“I can use this silence to pray for him,” I decided. I can hold him—and whatever is plaguing him—in the Light. can be human in this self-imposed silence. I can pray. I can put my earrings and my bracelets and my watch back on as if performing a ceremony to commemorate my return to Normal.

And here I am.

 

*The young man I was on my way to see is in “seg,” i.e. segregation, i.e. solitary confinement. Seg visits happen in a different section of the prison from its visitors’ room. That’s why I required an escort.

 

 

It Goes On

Harvard Square Sidewalk, Election Day, 2017

Like many “Villens,” Ralph Hergert had dual citizenship: Somerville and Cambridge. So it was not surprising that although a long-time, pivotal, and much-loved Somerville activist, Ralph’s memorial on Saturday was held at Old Cambridge Baptist Church, his spiritual home in his last years. And that his beloved, vaulted church overflowed with OCBC congregants and Villens who’d worked with him and beside him on peace and social justice issues for over thirty years.

Still the pastor of Grace Baptist Church in East Somerville when we first met, Ralph and I had many conversations about how his faith and mine, both predicated on the belief that we can experience The Divine without an intermediary, were so radically different culturally yet, in fact, so very close. Good stuff.

My favorite Ralph story: He and I worked in the same building, he as the head of the Mayor’s Office of Human Services and I as a teacher at Somerville’s adult learning center. One morning as we were both coming to work we met outside the building and, somehow, got to talking about music—specifically, for some reason lost in the mists of time, about “There Is A Balm in Gilead.” (Endlessly kind, he nevertheless pitied my ignorance of liturgical/spiritual music.) We walked inside, he walking up a flight of stairs, me walking down a flight, and when he reached the top of the stairs, he leaned over the railing. He looked down at me. He grinned. And  began singing that wonderful spiritual. His voice filled the stairwell. His voice filled my sin-sick soul.

Ralph struggled with Alzheimer’s in his last years; his disease was referenced, present, many times during his (music-rich) memorial.  Something else was present, too: a sense that The Work continues. I felt it; others did, too. That all that Ralph held dear and had worked so hard for lived. Buoyant. Enduring. Possible.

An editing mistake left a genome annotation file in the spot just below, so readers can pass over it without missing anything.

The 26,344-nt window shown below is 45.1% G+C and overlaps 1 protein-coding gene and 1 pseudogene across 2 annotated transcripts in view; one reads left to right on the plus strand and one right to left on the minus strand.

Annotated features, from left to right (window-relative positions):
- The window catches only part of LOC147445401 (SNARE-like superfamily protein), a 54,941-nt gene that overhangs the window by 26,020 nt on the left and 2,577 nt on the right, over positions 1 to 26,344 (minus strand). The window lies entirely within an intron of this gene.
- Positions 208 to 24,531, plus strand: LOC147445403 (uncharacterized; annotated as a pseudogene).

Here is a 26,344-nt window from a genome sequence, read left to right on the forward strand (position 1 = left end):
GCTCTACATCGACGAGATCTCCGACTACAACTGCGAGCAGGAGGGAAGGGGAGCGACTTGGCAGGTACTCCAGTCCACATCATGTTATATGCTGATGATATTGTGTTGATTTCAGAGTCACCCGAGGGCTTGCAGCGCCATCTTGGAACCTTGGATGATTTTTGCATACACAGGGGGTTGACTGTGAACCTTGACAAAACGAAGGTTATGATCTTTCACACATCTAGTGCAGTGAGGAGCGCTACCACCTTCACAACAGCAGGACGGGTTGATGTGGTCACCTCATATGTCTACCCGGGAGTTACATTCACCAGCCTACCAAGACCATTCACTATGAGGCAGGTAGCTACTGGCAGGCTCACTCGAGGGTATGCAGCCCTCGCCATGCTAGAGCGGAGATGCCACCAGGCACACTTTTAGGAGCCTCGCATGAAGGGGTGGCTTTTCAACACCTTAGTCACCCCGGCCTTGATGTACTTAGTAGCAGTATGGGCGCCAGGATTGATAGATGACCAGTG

Good stuff.

Near-Hit*

No, that isn’t a tree growing in our driveway. That’s a Norway maple branch which broke off during Sunday night’s fierce winds and, miraculously, hit no one, nothing as it crashed to the ground. Tilting backwards, that impressively thick branch—and its leafy, smaller branches—then nestled against the building next door. Today, while more than a half-million people in New England are still without power because of other, less felicitous broken-off branches, ours has already been sawed into manageable bits. So tonight, on All Hallow’s Eve, as I’ll pass out Snickers and Reese’s Peanut Butter Cups, I’ll take time between doorbell responses to consider Life’s tenuousness. And its preciousness.

 

 

 

*Thanks, George Carlin

Me 2 (Duh)

While seated in a waiting area at LAX Monday morning, two women of a certain age and class and race arrived at Gate 23. Loudly.  Grandly. As if making an entrance at a cocktail party. As if they were the only people traveling to Boston that morning. As if Alice Harvey characters in a New Yorker cartoon. As if the waiting area were their own, personal space. Operating on that assumption, one of them, the redhead, threw her jacket over a waiting area chair—connected, of course, to another, back-to-back chair—so that her insouciantly-thrown jacket obstructed the empty chair on the other side vacated by my husband. (Who sat on it when he returned.)

There was something so egregiously la-di-da about that redhead and her blonde BFF! So infuriating. So annoying that the middle-aged man whose family, I am guessing, originated from the Indian subcontinent, seated at the end of the row, caught my eye and raised his eyebrows. So I got up and whispered to him, “I hate white people!”

Oh, my, Reader, how he laughed! “You know,” he told me. “I will remember this for weeks and will still laugh!”

But here’s the thing, Dear Reader. When it was time to board I realized that I, too, had insouciantly thrown my jacket on the chair beside my husband, thereby forcing people to sit somewhere else.

So, yeah: Me, too.